Dan Uggla is back at second base after his worst big-league season in 2012. He hit a career-low 19 home runs and has seen his wOBA drop almost 60 points since joining Atlanta ahead of the 2011 campaign. At 32, he might not get any better. At third, the Braves are expected to replace Jones with a platoon of Juan Francisco and Chris Johnson.
Catcher Brian McCann struggled through shoulder problems last year and will start the year on the DL. When healthy, he’s one of the best catchers in the league, but as he approaches 30, those days may be behind him as the tools of ignorance appear to be taking their toll. He’s expected to miss much time in 2013, but until he returns, the Braves will go with veteran Gerald Laird and 26-year-old prospect Evan Gattis. Gattis has had a good spring, but has only 207 plate appearances above A-ball. He took a four-year hiatus from baseball in his early 20s which is why he’s getting such a late start. He’ll probably head back to the minors once McCann returns.
Atlanta finished third in the NL in defensive efficiency in 2012 and could be in even better shape for this season. Simmons’ defense could be generational at short and an outfield that consists of three excellent athletes in the Uptons and Heyward could be something special to watch. Those four should more than make up for weaknesses at second and third base. McCann is generally well-regarded behind the plate, but with a bum throwing shoulder, he may start to become a liability. Laird is solid as the backup, but if Gattis ends up getting a lot of playing time this year, that won’t help the defense. Overall, the Braves will be among the best defensive clubs in the NL.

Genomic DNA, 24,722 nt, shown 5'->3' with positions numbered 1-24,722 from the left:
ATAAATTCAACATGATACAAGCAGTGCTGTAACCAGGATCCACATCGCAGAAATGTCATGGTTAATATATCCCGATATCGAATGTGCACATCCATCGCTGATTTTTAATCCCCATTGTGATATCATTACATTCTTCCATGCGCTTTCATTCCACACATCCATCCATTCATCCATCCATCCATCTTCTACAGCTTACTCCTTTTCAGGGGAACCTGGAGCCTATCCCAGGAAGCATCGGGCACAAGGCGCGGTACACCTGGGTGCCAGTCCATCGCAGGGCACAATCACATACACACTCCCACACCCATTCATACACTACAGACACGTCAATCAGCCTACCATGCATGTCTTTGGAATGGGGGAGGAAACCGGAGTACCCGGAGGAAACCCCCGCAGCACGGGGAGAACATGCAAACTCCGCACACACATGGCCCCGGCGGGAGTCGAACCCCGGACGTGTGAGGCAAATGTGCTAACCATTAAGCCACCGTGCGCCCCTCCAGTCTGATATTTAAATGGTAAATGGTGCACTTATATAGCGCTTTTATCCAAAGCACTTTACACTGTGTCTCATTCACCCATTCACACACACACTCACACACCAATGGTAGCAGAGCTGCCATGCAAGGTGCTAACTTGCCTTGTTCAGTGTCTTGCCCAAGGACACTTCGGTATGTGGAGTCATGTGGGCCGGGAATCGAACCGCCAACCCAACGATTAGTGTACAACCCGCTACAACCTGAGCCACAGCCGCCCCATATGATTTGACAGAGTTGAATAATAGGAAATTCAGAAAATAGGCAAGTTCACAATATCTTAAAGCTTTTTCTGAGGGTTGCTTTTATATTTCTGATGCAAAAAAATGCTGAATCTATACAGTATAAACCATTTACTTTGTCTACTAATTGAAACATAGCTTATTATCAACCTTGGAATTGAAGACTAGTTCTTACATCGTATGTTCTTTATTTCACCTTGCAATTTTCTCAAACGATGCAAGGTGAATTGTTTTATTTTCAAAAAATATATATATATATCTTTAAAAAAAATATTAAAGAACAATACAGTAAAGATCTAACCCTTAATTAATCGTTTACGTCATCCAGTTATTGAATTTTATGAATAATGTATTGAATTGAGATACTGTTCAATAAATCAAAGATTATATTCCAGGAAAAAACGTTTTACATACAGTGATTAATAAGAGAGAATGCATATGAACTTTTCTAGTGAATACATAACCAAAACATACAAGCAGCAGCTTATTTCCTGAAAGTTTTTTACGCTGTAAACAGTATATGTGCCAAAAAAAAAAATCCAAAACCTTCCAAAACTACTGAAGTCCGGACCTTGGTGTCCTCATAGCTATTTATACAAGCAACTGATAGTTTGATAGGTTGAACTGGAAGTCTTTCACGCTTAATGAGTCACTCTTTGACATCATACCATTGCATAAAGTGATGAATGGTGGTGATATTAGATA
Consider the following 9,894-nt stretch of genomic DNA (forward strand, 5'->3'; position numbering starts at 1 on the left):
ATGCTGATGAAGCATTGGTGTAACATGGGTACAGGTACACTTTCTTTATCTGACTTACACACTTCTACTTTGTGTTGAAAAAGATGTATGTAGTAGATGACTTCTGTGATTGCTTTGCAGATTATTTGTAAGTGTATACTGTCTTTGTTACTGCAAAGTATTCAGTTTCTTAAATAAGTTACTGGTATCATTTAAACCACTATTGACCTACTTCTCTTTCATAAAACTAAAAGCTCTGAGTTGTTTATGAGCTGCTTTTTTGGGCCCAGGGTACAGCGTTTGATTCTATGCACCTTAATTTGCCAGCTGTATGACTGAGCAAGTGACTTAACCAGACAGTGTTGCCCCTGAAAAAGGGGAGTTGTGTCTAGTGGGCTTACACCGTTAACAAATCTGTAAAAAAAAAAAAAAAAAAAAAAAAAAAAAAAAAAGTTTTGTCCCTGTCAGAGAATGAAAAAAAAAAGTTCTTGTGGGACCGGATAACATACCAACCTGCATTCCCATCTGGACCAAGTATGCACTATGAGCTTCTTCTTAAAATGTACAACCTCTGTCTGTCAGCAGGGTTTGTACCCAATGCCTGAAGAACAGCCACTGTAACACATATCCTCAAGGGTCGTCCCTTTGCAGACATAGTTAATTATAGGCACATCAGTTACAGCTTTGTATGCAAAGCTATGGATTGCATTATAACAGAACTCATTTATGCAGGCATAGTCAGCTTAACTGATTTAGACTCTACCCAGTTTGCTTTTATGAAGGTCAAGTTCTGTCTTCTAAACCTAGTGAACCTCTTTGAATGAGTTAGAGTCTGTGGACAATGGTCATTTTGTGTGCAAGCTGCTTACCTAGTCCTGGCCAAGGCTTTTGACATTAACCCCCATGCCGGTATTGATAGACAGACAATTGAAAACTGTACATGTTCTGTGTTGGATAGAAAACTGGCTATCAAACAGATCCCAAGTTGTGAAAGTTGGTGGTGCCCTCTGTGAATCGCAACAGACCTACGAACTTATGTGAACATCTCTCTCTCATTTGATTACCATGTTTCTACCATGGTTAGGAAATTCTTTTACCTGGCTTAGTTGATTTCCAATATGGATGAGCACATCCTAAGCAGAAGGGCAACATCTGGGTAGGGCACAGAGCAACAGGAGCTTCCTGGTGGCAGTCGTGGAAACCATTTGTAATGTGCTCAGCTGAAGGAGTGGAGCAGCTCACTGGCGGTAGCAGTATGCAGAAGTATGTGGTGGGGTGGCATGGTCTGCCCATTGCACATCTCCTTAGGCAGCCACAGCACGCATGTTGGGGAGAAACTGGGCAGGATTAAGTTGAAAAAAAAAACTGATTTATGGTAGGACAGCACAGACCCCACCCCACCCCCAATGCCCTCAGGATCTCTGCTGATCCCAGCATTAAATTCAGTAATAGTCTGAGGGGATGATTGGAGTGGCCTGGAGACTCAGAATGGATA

Atlanta has a long track record of excellence that rivals anyone in baseball, yet they always seem to fly under the radar. A lack of impact names in the rotation is more than made up for by the best and deepest bullpen in the game. Combined with a stellar defense, the Braves will be among the best in the NL at preventing runs. With a young and improving core of position players on the rise, Atlanta is poised to contend and should battle with Washington for the division all year.
2013 Prediction: 91-71, 2nd NL East